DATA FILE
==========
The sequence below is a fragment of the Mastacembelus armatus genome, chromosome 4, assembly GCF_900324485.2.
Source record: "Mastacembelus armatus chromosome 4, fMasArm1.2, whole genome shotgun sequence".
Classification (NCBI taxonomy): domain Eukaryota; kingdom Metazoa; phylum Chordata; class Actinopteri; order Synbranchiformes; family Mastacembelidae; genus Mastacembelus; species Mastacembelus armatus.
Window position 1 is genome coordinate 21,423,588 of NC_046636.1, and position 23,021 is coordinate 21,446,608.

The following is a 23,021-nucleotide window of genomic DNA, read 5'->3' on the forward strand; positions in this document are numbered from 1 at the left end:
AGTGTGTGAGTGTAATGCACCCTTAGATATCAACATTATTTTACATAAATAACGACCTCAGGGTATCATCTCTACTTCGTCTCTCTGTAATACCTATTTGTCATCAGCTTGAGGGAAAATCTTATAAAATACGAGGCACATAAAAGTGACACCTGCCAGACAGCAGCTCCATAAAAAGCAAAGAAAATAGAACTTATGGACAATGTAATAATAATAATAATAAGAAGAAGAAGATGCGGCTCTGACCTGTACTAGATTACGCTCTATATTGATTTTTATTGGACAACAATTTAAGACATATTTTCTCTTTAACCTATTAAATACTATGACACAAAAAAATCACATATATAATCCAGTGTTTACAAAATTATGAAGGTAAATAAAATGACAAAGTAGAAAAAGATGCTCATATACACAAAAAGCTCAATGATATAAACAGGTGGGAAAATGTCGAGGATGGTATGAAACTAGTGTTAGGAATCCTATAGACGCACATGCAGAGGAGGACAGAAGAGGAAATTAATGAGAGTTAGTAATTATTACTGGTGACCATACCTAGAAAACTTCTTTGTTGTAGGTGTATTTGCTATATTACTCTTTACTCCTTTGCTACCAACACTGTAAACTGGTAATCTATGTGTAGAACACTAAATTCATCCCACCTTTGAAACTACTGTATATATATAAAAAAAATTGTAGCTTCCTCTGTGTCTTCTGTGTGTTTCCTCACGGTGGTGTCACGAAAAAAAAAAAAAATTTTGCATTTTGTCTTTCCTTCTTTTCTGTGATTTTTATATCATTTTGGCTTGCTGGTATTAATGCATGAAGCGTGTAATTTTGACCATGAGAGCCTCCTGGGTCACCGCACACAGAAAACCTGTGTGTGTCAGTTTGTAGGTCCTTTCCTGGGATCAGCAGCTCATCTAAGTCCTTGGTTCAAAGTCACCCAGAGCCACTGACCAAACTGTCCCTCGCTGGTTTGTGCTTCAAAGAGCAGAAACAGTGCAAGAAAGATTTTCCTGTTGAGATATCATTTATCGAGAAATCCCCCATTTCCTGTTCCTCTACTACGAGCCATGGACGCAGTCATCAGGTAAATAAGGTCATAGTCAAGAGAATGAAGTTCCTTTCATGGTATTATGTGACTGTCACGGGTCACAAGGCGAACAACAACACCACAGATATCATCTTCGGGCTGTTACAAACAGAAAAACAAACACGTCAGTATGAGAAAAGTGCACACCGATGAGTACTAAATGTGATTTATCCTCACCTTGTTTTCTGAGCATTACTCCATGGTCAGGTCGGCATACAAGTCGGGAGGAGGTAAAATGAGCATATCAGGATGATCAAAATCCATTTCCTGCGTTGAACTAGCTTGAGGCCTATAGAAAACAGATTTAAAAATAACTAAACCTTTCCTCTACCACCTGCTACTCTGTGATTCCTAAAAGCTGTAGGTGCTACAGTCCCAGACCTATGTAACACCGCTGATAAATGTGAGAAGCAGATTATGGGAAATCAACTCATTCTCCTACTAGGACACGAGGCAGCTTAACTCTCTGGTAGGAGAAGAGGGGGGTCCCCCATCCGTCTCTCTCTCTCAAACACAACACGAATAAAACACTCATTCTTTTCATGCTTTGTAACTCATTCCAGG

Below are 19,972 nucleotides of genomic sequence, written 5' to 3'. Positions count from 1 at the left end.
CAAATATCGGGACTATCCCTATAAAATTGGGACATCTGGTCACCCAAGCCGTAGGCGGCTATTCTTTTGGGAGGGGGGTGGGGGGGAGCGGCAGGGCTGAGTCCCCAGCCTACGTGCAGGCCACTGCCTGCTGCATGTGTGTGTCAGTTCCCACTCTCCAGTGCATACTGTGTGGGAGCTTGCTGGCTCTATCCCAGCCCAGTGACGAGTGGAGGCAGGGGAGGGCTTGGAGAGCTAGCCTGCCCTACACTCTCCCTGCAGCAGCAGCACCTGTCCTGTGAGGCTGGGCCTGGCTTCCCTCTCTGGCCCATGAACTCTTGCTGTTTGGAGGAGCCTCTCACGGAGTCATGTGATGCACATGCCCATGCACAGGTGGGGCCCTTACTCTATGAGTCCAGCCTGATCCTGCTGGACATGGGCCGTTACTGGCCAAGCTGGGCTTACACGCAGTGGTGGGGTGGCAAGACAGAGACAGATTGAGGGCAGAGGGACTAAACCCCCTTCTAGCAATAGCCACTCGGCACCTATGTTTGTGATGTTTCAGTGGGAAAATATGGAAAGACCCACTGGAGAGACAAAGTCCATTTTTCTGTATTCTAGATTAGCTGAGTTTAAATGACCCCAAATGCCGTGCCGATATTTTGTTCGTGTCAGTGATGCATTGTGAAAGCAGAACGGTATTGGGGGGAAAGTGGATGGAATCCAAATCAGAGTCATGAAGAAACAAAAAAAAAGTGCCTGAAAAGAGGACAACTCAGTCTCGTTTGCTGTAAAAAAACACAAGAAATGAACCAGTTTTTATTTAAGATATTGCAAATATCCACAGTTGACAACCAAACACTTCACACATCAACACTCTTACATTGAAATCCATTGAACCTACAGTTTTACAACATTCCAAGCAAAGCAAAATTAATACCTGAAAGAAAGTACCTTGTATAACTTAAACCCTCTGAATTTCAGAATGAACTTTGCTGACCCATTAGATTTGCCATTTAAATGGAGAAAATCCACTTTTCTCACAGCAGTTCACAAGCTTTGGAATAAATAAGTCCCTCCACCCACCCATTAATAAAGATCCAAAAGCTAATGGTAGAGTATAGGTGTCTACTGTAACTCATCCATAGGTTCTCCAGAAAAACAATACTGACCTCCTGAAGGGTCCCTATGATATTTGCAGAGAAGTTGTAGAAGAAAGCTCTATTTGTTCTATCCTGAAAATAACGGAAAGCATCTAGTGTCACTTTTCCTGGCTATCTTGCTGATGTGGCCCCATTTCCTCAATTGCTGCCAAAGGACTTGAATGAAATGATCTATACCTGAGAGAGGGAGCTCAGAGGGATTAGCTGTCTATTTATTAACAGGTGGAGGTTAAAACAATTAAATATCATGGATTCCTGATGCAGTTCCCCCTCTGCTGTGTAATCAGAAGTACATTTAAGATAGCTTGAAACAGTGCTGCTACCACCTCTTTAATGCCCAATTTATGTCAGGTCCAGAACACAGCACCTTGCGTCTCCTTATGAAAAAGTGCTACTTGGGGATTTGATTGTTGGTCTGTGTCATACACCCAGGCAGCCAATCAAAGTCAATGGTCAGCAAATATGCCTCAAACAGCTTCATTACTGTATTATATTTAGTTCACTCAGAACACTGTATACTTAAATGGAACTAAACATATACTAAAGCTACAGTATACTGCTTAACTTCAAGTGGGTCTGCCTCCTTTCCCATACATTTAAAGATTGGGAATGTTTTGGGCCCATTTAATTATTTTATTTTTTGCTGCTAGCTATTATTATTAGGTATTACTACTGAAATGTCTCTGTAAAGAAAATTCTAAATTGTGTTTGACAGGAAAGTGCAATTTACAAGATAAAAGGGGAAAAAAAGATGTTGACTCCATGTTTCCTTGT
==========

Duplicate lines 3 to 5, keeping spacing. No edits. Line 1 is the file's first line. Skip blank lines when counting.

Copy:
Classification (NCBI taxonomy): domain Eukaryota; kingdom Metazoa; phylum Chordata; class Actinopteri; order Synbranchiformes; family Mastacembelidae; genus Mastacembelus; species Mastacembelus armatus.
Window position 1 is genome coordinate 21,423,588 of NC_046636.1, and position 23,021 is coordinate 21,446,608.

The following is a 23,021-nucleotide window of genomic DNA, read 5'->3' on the forward strand; positions in this document are numbered from 1 at the left end: